On World Radiography Day and the International Day of Radiology (Tuesday 8 November), a new film has been commissioned to coincide with the anniversary of the first medical X-ray performed in Birmingham 120 years ago.
‘X-Ray: The Unknown Quantity’ is a collaboration between Birmingham City University, Birmingham Hippodrome and Birmingham Children’s Hospital.
Commissioned by Hippodrome CREATIVE, the short film brings together the creative talents of award-winning contemporary dance artist and choreographer Mickael ‘Marso’ Riviere, British Institute of Radiology artist-in-residence Hugh Turvey and Birmingham-based sound artist Justin Wiggan.
Together, they have created a unique production featuring stop animation film, contemporary dance, X-ray imagery and a sonic soundscape collated from ‘hidden’ body sounds and X-ray equipment.
‘X-Ray: The Unknown Quantity’ seeks to shine a spotlight on the UK city’s substantial contribution to world radiography, when in January 1896, the first medical X-ray was performed by Birmingham radiology pioneer Major John Hall-Edwards.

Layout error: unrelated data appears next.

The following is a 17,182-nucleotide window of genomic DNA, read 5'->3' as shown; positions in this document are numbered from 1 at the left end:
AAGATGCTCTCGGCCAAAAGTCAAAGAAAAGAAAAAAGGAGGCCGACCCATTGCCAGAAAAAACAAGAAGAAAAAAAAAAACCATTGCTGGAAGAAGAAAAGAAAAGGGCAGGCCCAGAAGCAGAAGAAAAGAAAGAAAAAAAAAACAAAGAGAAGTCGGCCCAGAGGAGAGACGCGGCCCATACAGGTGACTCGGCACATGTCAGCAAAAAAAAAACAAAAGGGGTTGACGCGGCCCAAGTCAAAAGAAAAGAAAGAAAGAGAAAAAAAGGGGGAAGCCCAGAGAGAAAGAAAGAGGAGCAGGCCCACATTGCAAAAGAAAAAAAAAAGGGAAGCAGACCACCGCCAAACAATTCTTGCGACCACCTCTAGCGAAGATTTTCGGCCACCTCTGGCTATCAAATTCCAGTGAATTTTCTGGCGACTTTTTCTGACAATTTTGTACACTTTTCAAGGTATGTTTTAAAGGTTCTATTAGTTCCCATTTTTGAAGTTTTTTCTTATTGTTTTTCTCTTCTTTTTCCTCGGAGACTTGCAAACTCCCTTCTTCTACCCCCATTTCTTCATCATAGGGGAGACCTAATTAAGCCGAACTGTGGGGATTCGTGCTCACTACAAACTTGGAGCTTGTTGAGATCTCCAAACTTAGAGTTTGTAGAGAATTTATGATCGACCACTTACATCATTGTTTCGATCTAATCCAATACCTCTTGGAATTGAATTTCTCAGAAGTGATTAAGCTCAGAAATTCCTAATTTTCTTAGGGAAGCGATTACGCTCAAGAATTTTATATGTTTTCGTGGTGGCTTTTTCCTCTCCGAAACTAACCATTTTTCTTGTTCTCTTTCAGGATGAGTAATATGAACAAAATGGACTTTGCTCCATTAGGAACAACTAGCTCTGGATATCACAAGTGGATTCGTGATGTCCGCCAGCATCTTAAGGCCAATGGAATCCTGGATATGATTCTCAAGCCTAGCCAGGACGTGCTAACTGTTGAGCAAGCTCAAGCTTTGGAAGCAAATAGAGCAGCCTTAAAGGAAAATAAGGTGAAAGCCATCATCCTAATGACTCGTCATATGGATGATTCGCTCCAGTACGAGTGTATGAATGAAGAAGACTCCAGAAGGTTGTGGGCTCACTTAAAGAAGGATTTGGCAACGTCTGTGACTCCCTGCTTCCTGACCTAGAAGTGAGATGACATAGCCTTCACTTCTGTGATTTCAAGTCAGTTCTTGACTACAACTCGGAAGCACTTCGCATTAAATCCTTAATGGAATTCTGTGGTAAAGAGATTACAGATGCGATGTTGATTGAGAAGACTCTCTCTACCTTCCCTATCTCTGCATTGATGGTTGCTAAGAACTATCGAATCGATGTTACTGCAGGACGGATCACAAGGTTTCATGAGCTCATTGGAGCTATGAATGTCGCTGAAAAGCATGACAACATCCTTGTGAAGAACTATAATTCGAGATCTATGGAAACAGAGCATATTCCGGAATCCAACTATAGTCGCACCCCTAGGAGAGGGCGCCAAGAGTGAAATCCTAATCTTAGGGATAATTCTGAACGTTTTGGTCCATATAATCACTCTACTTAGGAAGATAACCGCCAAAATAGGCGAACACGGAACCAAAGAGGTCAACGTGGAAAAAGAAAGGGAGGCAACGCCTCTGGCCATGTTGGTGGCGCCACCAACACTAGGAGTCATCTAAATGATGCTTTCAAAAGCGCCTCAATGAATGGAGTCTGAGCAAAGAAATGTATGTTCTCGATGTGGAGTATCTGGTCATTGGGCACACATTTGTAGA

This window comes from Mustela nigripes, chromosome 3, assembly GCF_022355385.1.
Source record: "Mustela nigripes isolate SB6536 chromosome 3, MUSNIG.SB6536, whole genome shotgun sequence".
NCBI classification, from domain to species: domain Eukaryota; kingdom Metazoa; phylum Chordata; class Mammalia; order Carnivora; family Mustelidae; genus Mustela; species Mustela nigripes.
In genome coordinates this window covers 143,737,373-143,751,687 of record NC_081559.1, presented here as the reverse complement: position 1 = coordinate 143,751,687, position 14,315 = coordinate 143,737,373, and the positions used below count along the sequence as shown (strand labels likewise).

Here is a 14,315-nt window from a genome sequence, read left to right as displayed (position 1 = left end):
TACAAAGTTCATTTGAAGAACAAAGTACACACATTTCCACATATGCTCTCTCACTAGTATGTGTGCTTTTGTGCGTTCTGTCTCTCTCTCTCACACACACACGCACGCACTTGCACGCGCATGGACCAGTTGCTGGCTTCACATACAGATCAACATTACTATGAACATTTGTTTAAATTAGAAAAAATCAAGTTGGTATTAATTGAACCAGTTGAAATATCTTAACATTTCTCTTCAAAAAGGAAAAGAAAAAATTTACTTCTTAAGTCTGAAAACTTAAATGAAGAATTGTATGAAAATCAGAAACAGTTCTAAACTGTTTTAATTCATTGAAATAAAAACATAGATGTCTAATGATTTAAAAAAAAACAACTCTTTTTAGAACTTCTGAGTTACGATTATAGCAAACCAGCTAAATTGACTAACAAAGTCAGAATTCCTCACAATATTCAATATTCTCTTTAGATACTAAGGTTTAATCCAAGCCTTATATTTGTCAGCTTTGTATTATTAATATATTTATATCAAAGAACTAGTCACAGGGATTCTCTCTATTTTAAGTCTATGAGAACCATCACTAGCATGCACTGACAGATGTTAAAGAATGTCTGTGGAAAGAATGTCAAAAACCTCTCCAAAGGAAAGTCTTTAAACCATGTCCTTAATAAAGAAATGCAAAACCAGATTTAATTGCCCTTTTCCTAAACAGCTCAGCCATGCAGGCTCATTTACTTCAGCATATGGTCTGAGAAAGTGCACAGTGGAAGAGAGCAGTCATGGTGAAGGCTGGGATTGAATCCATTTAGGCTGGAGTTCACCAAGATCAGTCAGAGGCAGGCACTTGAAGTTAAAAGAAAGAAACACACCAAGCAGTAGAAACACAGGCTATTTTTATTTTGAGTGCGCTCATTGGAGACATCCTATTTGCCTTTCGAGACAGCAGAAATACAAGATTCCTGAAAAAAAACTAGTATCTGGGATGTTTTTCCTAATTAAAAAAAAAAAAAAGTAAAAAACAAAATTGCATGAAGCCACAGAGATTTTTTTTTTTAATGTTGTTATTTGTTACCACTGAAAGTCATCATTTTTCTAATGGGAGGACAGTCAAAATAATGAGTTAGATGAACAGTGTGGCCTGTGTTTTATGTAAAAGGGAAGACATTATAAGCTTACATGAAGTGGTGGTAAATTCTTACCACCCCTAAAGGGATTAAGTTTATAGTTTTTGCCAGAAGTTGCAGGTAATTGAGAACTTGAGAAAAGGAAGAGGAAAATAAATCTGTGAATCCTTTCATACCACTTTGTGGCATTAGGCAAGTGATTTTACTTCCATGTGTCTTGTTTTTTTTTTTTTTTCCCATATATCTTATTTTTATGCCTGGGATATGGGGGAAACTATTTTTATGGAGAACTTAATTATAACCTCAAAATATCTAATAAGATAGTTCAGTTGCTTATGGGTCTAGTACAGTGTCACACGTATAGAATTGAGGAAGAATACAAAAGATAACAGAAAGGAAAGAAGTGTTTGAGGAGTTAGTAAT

Hall-Edwards was a high profile public figure in the city at the turn of the 20th century and did much to advance scientific understanding of X-ray imaging as well as the prevention and treatment of cancer. Towards the end of his life, he lost his left arm as a result of radiation exposure and his amputated arm is now preserved in the collection of the University of Birmingham.
The short film will be launched via the Birmingham Hippodrome website on Tuesday 8 November to coincide with World Radiography Day and the International Day of Radiology, a global day of celebration marking the anniversary of the discovery of X-radiation by German Physicist Wilhelm Roöntgen in 1895.
Staff from the Radiography Department at Birmingham City University took all the X-rays that appear in the film using the institution’s Digital Radiography (DR) X-ray facility and its phantoms – tissue equivalent models of body parts, that absorb and scatters X-radiation in a similar way to human tissues.
To complement the digital project, Birmingham Hippodrome have also commissioned a series of free, drop-in public workshops and talks taking place across the city throughout October and November.